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dc.contributor.authorJomaas, Grunde
dc.contributor.authorRoberts, B T
dc.contributor.authorDuBois, Jacqueline
dc.contributor.authorTorero, Jose L
dc.date.accessioned2008-04-22T08:30:06Z
dc.date.available2008-04-22T08:30:06Z
dc.date.issued2000-06
dc.identifier.citationG. Jomaas, B.T. Roberts, J. DuBois, JL Torero, "A Study of the Mechanisms Leading to Re-Ignition in a Worst Case Fire Scenario", Department of Fire Protection Engineering, University of Maryland, June 2000.en
dc.identifier.urihttp://hdl.handle.net/1842/2153
dc.description.abstractA systematic evaluation of the stability of a re-circulation zone behind a backward facing step under conditions expected in an aircraft engine nacelle has been conducted together with the evaluation of the effects of the flow structure on a propane diffusion flame established downstream of the step. The objective being to characterize a “worst case” fire scenario. Characterization of the non-reacting re-circulation zone was performed by means of flow visualization. The parameters varied were the flow velocity, step height and surface temperature. Numerical modeling using a Large Eddie Simulation (LES) code has been contrasted with the experimental results. It was observed that for all conditions studied a flow re-circulation zone appears down-stream of the step and is stable but not stationary. The temperature of the floor of the test section was increased up to 600°C to explore the effect of buoyancy without the complexity of the reacting flow. Heating of the incoming flow lead to an increase in the dimensions of the re-circulation zone. However, de-stabilization of the flow did not occur. Comparison between the numerical and experimental results shows good qualitative agreement. The characterization of the flame established behind the backward facing step was followed by a study of the re-ignition potential. The flame was extinguished by separating fuel from oxidizer by means of a plate which was impulsively removed and re-ignition observed. It was established that re-ignition is controlled by cooling and mass transport towards the hot plate. A “worst case scenario” for re-ignition is given by maximizing the fuel mass transfer while keeping the characteristic time for cooling of the fuel surface shorter than the characteristic time to attain a flammable mixture.en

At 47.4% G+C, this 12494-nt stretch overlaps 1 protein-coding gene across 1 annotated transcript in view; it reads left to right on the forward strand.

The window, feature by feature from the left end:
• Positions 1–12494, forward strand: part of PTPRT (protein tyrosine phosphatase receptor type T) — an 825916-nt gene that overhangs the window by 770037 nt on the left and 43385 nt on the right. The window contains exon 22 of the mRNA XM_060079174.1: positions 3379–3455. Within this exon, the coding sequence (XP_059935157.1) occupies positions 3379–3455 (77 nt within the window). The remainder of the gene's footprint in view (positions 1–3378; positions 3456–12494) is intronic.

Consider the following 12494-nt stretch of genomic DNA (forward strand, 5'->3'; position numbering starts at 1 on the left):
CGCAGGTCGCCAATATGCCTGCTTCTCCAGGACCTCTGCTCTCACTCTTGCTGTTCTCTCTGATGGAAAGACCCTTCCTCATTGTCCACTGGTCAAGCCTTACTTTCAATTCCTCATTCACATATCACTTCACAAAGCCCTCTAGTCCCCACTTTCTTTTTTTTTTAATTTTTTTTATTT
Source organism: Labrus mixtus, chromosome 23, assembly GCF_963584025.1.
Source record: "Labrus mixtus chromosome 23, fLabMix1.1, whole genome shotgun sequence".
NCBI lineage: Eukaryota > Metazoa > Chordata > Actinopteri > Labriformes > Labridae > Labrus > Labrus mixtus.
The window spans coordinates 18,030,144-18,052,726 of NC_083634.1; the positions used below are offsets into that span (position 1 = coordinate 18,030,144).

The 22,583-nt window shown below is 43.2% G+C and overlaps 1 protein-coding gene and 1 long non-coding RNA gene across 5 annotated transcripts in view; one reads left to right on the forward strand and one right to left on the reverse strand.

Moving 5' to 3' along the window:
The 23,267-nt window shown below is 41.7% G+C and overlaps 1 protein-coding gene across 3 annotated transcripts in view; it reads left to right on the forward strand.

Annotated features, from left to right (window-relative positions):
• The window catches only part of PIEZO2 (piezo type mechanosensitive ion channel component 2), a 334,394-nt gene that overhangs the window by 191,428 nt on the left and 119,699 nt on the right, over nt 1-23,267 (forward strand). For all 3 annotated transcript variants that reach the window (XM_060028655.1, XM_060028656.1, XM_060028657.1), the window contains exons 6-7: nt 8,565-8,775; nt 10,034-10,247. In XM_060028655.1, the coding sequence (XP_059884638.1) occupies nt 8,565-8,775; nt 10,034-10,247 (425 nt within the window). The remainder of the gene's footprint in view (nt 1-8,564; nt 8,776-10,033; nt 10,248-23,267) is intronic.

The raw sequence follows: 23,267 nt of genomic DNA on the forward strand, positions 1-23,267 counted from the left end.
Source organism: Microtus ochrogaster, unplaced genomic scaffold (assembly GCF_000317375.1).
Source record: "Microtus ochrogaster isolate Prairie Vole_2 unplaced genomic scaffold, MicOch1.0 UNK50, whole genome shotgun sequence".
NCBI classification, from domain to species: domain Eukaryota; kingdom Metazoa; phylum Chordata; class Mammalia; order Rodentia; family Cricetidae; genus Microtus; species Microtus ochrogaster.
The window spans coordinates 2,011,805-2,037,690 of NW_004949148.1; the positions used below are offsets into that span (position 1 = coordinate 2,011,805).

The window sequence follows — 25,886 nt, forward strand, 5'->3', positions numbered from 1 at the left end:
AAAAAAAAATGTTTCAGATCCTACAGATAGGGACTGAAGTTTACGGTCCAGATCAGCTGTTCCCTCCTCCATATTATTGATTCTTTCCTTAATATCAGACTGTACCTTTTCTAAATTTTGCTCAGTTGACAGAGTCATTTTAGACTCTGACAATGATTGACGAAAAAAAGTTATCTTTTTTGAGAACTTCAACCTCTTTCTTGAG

dc.contributor.sponsorNational Institute of Standards and Technology (NIST)en
dc.format.extent709509 bytes
dc.format.mimetypeapplication/pdf
dc.language.isoenen
dc.publisherUniversity of Marylanden
dc.relation.ispartofseriesCooperative Agreement No.en
dc.relation.ispartofseries70NANBSH0043en
dc.subjectFire safety engineeringen
dc.subjectEngineeringen
dc.subjectsuppressionen
dc.subjectLES-3Den
dc.subjectre-circulationen
dc.subjectLarge Eddie Simulationen
dc.titleA Study of the Mechanisms Leading to Re-Ignition in a Worst Case Fire Scenarioen
dc.typeTechnical Reporten


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